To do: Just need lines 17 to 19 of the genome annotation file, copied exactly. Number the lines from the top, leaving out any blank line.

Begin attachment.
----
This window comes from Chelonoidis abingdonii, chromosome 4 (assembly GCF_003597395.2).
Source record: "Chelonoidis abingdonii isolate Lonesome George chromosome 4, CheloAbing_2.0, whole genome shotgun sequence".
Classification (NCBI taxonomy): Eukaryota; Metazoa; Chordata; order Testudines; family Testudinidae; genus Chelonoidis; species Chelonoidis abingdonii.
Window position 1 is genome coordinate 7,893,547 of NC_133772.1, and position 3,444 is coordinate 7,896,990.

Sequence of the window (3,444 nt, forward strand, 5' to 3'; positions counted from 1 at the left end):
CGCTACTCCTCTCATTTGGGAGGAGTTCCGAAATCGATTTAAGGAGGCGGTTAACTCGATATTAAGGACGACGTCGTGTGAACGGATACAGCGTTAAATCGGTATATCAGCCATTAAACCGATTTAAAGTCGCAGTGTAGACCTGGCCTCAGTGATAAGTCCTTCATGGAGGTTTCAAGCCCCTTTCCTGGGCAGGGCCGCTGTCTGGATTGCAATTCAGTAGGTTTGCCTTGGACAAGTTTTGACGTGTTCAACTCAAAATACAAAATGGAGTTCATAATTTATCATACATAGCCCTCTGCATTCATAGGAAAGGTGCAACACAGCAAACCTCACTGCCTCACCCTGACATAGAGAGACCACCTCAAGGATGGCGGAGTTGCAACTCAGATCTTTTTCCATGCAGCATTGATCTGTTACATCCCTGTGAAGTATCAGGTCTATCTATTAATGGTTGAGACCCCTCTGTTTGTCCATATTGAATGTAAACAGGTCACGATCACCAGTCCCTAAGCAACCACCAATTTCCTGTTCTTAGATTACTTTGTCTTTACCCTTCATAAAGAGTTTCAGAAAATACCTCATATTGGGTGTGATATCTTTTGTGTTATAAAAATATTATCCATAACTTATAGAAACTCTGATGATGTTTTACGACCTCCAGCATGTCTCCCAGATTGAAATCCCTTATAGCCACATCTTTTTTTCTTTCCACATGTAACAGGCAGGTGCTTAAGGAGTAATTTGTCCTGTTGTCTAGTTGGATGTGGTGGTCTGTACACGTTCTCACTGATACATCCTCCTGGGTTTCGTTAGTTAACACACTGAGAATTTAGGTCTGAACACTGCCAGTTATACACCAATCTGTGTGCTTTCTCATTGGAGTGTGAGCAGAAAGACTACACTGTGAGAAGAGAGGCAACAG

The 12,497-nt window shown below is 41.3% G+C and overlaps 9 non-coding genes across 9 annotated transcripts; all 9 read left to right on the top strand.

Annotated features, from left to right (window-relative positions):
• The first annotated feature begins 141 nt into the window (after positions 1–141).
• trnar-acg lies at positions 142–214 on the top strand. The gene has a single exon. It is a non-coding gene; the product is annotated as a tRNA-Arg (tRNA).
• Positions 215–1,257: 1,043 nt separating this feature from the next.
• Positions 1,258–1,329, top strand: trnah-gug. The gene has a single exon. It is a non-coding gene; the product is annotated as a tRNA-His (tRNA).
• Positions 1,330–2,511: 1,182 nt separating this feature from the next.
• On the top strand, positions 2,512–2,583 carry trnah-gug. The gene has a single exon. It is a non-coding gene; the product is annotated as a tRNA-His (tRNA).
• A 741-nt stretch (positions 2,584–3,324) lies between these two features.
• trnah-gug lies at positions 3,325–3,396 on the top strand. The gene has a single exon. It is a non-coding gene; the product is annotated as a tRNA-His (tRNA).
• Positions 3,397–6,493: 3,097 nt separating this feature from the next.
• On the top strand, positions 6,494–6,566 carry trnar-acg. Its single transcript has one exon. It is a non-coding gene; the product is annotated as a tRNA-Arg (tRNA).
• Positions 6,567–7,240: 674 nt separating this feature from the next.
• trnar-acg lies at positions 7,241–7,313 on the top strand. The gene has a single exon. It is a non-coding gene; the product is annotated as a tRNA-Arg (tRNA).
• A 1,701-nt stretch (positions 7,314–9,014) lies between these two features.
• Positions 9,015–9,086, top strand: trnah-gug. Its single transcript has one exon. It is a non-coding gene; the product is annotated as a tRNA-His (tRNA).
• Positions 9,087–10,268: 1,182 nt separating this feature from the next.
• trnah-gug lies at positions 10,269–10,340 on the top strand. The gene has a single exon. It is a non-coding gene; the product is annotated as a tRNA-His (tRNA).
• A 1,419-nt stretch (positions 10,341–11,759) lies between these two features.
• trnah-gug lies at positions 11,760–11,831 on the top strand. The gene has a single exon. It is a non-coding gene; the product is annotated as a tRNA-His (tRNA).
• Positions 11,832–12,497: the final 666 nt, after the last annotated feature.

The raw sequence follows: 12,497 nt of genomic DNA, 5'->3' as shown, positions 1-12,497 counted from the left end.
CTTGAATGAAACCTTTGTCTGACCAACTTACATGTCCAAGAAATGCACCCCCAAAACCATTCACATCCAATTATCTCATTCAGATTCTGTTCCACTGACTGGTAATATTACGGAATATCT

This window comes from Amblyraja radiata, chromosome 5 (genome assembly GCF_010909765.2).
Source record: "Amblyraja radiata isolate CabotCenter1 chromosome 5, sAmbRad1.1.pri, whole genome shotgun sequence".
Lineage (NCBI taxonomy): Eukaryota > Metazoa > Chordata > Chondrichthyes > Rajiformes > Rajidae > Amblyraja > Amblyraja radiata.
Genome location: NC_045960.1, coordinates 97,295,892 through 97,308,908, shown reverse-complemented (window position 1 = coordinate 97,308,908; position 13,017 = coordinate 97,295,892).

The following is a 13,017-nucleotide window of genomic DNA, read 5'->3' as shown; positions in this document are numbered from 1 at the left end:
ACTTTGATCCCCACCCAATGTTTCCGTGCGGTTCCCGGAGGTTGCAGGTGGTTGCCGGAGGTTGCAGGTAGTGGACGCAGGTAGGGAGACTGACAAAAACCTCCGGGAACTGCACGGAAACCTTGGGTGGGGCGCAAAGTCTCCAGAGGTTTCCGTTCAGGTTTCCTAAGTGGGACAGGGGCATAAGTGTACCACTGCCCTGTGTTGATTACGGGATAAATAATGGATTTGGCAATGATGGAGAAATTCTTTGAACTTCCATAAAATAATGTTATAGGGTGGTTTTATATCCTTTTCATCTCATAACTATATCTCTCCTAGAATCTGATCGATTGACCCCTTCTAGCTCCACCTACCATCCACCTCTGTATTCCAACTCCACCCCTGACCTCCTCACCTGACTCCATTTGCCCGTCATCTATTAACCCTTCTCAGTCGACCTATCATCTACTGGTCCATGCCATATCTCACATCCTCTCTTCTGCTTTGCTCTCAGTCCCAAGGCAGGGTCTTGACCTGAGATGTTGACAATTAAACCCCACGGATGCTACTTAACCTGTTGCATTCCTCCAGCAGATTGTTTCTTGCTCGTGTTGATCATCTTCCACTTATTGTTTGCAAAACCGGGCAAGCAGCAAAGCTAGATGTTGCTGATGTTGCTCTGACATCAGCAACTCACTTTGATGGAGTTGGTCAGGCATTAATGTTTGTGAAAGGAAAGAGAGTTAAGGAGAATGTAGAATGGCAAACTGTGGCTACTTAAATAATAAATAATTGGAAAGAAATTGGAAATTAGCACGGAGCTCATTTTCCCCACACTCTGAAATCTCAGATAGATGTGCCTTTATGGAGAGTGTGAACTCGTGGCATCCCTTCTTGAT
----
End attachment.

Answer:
• Positions 3,397–6,493: 3,097 nt separating this feature from the next.
• On the top strand, positions 6,494–6,566 carry trnar-acg. Its single transcript has one exon. It is a non-coding gene; the product is annotated as a tRNA-Arg (tRNA).
• Positions 6,567–7,240: 674 nt separating this feature from the next.